Prime numbers have continued to draw the attention of mathematicians for more than two millennia. In this Appendix, we present a brief overview of the type of questions that were raised and have been attempted to be answered. In the process, we mention some historically important theorems and conjectures concerning prime numbers. Proofs requiring advanced topics in mathematics have been omitted. Progress made so far in relation to yet unproven conjectures has also been discussed. Some interesting anecdotes and recreational mathematics in the history of prime numbers have been included. It may be mentioned that the use of prime numbers in the modern day computer cryptography and cryptanalysis, i.e., coding and decoding of secret information exchange, has already been discussed in Appendix II.
For more than tow millennia, prime numbers have fascinated the greatest of mathematicians of every era. As we all know, prime numbers are those number, which have only trivial factors 1 and the numbers itself. The fundamental theorem of arithmetic says that all non-prime or composite numbers can be factorised in terms of prime numbers in a unique way (but for the order), as exemplified below:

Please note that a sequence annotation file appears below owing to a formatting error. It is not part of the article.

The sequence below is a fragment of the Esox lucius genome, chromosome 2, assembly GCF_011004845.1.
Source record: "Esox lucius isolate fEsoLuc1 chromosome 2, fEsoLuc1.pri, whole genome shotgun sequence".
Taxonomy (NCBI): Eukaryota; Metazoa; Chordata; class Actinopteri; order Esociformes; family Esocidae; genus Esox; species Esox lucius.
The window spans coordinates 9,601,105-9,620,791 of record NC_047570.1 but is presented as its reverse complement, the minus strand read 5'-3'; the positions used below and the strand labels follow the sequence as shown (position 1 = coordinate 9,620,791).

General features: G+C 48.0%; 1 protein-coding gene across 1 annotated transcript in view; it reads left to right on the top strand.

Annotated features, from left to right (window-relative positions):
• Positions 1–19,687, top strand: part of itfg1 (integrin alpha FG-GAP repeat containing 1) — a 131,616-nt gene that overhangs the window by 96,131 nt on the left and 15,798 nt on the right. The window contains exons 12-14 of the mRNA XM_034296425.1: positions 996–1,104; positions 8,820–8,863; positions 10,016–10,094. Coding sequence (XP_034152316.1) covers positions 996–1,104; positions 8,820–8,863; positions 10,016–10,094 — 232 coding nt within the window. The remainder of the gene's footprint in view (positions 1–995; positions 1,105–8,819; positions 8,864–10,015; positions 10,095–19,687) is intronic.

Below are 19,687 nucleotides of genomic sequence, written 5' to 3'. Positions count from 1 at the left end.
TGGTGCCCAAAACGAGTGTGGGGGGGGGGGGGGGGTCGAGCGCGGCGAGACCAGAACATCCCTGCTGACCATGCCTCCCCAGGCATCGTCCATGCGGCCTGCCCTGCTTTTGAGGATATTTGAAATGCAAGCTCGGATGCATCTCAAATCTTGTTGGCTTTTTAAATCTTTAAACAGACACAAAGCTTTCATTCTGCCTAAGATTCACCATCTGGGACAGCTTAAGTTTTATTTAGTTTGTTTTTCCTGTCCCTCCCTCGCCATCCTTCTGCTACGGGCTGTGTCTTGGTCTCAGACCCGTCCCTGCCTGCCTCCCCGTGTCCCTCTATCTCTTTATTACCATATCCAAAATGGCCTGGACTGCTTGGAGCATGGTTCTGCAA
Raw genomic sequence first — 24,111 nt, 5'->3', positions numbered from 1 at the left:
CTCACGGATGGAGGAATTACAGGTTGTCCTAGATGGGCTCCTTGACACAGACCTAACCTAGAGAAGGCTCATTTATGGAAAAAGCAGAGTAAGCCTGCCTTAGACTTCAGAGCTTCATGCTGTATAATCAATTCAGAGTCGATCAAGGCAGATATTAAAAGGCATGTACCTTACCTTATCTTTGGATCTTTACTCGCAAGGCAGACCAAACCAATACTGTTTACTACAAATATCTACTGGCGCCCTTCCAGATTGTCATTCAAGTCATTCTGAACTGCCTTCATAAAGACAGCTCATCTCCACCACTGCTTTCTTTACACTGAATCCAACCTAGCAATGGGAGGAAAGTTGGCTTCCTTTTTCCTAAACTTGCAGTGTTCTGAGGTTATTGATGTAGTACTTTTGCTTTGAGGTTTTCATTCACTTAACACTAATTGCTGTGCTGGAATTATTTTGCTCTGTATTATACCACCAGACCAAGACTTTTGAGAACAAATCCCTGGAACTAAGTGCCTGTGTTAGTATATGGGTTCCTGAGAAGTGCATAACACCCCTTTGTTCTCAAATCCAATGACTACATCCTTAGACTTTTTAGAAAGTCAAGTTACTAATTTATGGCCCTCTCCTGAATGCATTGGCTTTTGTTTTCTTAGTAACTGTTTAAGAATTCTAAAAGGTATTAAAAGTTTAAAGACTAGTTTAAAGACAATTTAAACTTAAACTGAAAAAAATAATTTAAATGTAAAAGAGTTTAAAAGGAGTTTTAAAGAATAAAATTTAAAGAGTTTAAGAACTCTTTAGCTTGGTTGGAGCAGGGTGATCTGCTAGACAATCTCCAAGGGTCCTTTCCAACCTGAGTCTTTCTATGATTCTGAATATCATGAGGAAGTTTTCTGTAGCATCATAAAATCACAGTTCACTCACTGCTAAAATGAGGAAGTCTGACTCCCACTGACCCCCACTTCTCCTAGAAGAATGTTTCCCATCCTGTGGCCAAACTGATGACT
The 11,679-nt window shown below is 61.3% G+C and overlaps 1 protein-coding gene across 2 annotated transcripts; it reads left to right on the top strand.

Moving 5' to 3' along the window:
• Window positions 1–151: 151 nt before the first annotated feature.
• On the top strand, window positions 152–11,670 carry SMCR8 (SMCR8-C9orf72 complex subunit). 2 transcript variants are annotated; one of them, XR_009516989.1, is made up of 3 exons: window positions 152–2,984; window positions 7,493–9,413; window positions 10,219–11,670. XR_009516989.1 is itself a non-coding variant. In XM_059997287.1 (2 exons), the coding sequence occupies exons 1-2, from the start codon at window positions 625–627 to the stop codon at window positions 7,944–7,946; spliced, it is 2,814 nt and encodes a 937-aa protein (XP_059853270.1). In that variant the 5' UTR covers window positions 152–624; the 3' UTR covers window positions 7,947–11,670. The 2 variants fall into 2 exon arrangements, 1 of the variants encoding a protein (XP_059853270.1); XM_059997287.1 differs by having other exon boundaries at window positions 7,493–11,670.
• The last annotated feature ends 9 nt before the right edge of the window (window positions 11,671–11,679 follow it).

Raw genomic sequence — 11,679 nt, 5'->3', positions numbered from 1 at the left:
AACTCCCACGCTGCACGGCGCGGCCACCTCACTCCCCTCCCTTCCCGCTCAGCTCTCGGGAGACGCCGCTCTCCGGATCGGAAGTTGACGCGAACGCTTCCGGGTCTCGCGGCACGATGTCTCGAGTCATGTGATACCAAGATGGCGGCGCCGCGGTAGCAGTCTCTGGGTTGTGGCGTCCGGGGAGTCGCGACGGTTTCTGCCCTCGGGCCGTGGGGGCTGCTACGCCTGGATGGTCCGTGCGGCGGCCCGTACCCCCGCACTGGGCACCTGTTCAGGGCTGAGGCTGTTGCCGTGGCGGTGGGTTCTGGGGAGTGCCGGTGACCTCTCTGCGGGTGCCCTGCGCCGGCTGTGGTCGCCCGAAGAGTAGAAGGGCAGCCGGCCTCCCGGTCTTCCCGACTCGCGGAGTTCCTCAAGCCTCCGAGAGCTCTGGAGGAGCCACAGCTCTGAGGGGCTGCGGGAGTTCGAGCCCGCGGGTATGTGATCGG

18 = 2 × 3 × 3 = 3 × 2 × 3, etc.
Let us start with a list of some primes up to 1000:
2, 3, 5, 7, …, 23, 29, 31, 37, …, 769, 773, 787, 797, …, 821, 823, 827, 829, …, 977, 983, 991, 997
From the above list, it may be noticed that 2 is the only even prime, all other primes are odd. After 1859, mathematicians agreed to exclude 1 from the list of primes.